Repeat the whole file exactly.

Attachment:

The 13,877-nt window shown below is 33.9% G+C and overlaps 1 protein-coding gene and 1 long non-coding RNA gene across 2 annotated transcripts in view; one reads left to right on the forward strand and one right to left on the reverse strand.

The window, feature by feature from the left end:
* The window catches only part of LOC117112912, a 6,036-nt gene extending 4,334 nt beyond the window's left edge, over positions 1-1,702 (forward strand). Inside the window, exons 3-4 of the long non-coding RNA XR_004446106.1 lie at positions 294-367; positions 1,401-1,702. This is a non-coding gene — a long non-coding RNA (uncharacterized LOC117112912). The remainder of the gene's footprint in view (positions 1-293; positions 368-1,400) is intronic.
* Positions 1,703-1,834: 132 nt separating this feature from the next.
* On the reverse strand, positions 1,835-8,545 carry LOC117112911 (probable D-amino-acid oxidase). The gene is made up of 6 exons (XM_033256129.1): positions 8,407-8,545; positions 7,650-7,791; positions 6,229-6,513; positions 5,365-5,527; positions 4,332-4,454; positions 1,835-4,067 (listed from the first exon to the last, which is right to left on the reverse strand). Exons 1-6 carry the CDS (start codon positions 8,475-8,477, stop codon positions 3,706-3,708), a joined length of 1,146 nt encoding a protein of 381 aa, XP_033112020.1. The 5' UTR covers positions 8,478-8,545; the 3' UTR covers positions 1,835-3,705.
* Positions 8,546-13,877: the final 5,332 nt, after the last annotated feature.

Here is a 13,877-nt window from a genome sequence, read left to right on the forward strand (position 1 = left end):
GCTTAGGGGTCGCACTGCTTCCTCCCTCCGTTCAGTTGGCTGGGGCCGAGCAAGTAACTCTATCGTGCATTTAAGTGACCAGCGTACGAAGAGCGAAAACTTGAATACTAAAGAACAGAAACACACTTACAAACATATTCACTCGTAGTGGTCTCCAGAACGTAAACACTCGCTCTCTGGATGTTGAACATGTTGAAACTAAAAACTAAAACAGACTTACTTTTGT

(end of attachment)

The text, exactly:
The 13,877-nt window shown below is 33.9% G+C and overlaps 1 protein-coding gene and 1 long non-coding RNA gene across 2 annotated transcripts in view; one reads left to right on the forward strand and one right to left on the reverse strand.

The window, feature by feature from the left end:
* The window catches only part of LOC117112912, a 6,036-nt gene extending 4,334 nt beyond the window's left edge, over positions 1-1,702 (forward strand). Inside the window, exons 3-4 of the long non-coding RNA XR_004446106.1 lie at positions 294-367; positions 1,401-1,702. This is a non-coding gene — a long non-coding RNA (uncharacterized LOC117112912). The remainder of the gene's footprint in view (positions 1-293; positions 368-1,400) is intronic.
* Positions 1,703-1,834: 132 nt separating this feature from the next.
* On the reverse strand, positions 1,835-8,545 carry LOC117112911 (probable D-amino-acid oxidase). The gene is made up of 6 exons (XM_033256129.1): positions 8,407-8,545; positions 7,650-7,791; positions 6,229-6,513; positions 5,365-5,527; positions 4,332-4,454; positions 1,835-4,067 (listed from the first exon to the last, which is right to left on the reverse strand). Exons 1-6 carry the CDS (start codon positions 8,475-8,477, stop codon positions 3,706-3,708), a joined length of 1,146 nt encoding a protein of 381 aa, XP_033112020.1. The 5' UTR covers positions 8,478-8,545; the 3' UTR covers positions 1,835-3,705.
* Positions 8,546-13,877: the final 5,332 nt, after the last annotated feature.

Here is a 13,877-nt window from a genome sequence, read left to right on the forward strand (position 1 = left end):
GCTTAGGGGTCGCACTGCTTCCTCCCTCCGTTCAGTTGGCTGGGGCCGAGCAAGTAACTCTATCGTGCATTTAAGTGACCAGCGTACGAAGAGCGAAAACTTGAATACTAAAGAACAGAAACACACTTACAAACATATTCACTCGTAGTGGTCTCCAGAACGTAAACACTCGCTCTCTGGATGTTGAACATGTTGAAACTAAAAACTAAAACAGACTTACTTTTGT